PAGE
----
Tromsø interntional film festival 2008 by Ada Guilà del C. Catalan Federation of Film Societies
|FICC reps in Tromsoe from left: Paolo Minuto, Ada Guilà and David Miller|
My polar adventure
I have studied Audiovisual Communication and I’ve been part of the Manresa Film Society for about two years. I love films, talking about them, screening them, making them and, of course, seeing them. It’s my passion, my hobby, it’s what I live for.
When I got an email asking for participants to be part of a Jury in the northern part of Norway, I immediately felt like going. I didn’t hesitate much, I ask for permission and sent my candidature to be chosen. I knew it wasn’t going to be easy but I wanted to have a go.
After a few months, I was told that I was going to be part of the FICC Jury and I just couldn’t believe it. That was such a nice surprise that involved a lot of expectations. Neither had I ever been part of an international Jury nor had I been to Norway. So, I was eager to be there, to start the adventure in Tromsö, in the polar artic.
When the day finally came I set off, I got there and a taxi was waiting to take me to the hotel and to the welcome reception. It was great to get to know people, especially my partners in the Jury: HEGE KRISTIN WENDES, from Norway representing the Tromsö Film Society and DAVID MILLER, from UK representing the British Federation of Film Societies, with whom I spent most of my time.
The festival organisation was awesome. There were five kinds of Jury: the Aurora Jury, the Fipresci Jury, The Norwegian Peace Film Award Jury, The Tromsö Palm Jury and the FICC Jury and we all had a person taking care of us, a young girl who tried to make the most of our stay, helping out with everything she could, as well as the Festival Director, Martha Otte and all the other girls from the organisation, more worried about how we felt or whether we needed something else, than for the festival itself. I really want to thank all them for doing such a nice job and being so caring.
Four days are not really enough to get to know a country, but we did caught a glimpse of all the people living in Tromsö, their loving character, the traditions, the food, the costumes, etc. We had a great time in all the dinners and we loved the Wildlife Experience, which was a dog sledging trip. A must do activity they had organized for us in an evening. I was thrilled, just as good as I had expected. We could even see the aurora boreal for a while. Awesome, words are really not enough to describe the trip.
As for the films, twelve were the movies we had to see, but I also saw more competing for other prizes. They were all very different in storyline, but all of a quality that made the final decision quite difficult. For example, I really enjoyed The Secret of the Grain, which told the vivid story of a family in a very awkward way and I was glad to know that it finally won the Fipresci Award, I thought it was well worth it. The Festival’s main Prize, the Aurora, was given to the French film Water Lilies, which led us to a lesbian teenager’s world sensitively described. A parting shot is also a film to be mentioned, with a great actress defending a weird and interesting plot.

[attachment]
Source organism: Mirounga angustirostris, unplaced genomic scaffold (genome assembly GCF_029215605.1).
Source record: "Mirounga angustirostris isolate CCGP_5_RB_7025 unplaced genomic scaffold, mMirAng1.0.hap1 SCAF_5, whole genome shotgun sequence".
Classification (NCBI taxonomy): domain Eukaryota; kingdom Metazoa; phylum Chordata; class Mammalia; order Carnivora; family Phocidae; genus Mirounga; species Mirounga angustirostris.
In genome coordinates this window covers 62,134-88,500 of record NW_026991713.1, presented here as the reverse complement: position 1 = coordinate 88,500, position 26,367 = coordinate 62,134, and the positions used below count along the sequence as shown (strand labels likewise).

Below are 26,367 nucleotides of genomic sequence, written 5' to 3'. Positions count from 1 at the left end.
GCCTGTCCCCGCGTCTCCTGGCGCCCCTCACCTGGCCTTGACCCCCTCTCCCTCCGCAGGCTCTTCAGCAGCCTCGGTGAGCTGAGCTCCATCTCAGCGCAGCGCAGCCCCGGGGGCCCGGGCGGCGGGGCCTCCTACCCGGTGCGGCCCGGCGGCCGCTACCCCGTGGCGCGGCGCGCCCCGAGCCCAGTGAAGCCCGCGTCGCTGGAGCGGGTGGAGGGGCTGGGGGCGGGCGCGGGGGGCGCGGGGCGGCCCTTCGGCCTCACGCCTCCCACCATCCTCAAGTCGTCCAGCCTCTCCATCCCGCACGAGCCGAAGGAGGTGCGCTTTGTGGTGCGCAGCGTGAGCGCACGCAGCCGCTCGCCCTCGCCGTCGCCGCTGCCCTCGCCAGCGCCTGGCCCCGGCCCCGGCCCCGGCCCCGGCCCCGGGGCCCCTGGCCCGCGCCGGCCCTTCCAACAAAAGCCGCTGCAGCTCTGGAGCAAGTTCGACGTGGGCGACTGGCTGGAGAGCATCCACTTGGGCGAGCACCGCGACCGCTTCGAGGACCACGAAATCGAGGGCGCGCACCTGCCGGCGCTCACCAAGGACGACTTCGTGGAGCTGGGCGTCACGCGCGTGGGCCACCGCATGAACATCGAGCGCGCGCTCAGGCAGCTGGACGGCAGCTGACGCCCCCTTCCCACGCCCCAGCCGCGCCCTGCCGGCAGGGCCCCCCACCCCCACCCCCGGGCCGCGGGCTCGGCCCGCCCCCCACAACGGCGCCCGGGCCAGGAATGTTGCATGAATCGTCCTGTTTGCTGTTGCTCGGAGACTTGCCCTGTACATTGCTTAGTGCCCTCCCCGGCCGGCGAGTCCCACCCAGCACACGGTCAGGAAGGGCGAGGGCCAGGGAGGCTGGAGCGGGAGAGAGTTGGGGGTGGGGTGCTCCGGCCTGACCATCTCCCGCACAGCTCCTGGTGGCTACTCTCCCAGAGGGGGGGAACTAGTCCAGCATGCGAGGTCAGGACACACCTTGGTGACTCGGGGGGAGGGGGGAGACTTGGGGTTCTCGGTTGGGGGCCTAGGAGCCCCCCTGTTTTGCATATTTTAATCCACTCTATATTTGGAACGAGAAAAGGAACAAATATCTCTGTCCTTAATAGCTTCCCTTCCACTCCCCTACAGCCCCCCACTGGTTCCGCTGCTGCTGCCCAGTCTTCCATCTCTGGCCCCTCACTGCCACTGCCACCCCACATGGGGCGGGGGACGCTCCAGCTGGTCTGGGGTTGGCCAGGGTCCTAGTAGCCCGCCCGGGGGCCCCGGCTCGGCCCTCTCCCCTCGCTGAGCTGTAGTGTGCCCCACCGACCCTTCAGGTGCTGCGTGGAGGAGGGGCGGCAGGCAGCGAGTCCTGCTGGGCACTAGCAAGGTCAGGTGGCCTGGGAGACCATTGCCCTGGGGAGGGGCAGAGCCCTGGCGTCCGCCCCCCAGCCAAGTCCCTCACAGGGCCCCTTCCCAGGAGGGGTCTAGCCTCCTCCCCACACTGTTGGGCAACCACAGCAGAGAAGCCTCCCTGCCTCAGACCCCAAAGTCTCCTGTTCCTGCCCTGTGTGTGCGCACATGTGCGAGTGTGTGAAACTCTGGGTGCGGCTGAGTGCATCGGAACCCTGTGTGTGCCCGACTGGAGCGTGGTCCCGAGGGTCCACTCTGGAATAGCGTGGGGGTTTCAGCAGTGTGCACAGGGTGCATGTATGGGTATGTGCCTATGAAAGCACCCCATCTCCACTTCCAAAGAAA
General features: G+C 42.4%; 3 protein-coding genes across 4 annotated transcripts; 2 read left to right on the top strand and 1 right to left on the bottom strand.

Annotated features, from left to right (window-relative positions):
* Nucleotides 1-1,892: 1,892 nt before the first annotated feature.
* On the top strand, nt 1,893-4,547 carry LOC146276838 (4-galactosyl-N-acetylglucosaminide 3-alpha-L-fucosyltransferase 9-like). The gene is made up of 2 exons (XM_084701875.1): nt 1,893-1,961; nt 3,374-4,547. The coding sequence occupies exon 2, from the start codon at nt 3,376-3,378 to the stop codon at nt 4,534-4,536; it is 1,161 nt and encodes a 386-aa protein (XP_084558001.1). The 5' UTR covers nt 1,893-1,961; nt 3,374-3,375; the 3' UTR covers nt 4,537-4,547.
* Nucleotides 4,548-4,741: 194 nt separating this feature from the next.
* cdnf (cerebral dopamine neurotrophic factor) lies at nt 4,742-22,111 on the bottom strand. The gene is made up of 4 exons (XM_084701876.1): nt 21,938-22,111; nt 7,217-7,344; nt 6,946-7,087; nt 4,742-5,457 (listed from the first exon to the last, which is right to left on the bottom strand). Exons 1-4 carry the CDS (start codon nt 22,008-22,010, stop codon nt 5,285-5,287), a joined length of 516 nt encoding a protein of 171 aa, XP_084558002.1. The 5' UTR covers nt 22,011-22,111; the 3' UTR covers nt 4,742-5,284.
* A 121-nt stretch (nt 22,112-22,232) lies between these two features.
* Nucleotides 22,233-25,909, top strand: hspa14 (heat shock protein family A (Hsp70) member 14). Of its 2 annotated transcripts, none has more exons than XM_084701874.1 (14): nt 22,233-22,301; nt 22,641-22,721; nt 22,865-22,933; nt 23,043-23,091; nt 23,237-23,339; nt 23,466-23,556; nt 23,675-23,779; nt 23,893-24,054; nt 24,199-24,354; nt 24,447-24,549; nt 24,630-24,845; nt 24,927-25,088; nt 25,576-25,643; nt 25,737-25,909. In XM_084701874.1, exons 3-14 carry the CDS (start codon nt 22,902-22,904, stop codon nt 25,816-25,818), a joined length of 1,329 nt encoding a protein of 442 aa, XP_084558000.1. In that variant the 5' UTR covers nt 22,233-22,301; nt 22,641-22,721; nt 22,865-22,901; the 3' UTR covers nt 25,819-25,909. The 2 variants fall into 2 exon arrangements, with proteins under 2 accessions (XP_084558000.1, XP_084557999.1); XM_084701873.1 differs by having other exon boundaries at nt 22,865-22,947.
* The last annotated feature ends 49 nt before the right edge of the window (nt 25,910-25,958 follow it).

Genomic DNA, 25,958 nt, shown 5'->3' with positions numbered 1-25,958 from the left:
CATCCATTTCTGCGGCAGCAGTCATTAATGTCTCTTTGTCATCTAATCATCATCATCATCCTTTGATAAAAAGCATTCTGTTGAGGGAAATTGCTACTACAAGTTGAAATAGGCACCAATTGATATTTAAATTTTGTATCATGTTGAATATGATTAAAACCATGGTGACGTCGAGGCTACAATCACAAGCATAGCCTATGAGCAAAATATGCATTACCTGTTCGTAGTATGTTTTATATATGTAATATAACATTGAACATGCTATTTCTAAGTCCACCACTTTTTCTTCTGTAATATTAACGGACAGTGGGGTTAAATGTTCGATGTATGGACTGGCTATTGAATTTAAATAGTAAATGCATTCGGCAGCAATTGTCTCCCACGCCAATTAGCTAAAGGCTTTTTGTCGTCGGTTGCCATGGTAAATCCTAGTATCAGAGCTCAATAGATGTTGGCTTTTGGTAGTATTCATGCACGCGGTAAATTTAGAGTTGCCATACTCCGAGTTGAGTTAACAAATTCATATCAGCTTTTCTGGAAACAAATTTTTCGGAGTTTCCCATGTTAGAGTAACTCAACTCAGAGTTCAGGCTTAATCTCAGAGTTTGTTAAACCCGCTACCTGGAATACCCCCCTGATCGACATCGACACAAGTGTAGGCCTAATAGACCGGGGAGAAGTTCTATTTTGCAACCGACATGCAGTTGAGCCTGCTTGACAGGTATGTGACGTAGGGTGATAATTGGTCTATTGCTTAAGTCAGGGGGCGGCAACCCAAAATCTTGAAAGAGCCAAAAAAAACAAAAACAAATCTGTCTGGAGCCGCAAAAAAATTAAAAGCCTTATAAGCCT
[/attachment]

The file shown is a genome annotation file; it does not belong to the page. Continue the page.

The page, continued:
The FICC Jury finally gave the Don Quijote award to The Kautokeino Rebellion directed by Nils Gaup, from Norway. It portrays one of the most dramatic episodes in northern Scandinavian history. Our reasons for prizing the movie were that:
- it tells a story that audiences around the world can relate to,
- film societies can plan to screen this title in the sure knowledge that it will create a debate as people everywhere can relate to oppression and the divides it creates. Any film that can get people talking about film and cinema is one well worth our support
- the acting was convincing and it was clear to the jury that all concerned with the film had a passion and commitment that transferred to the screen and will involve an audience even if they have no knowledge of the story, its history or its heritage.
I will always remember the 18th Tromsö International Film Festival as a fulfilling experience. It felt like a dream for me, spending almost a week watching interesting films surrounded by experts and out coming friends with whom we were always talking about the seventh art and sharing our opinions about cinema. I want to thank the organisation for all the hard work and especially the FICC for choosing me. I will never forget the chance I was given. Thank you.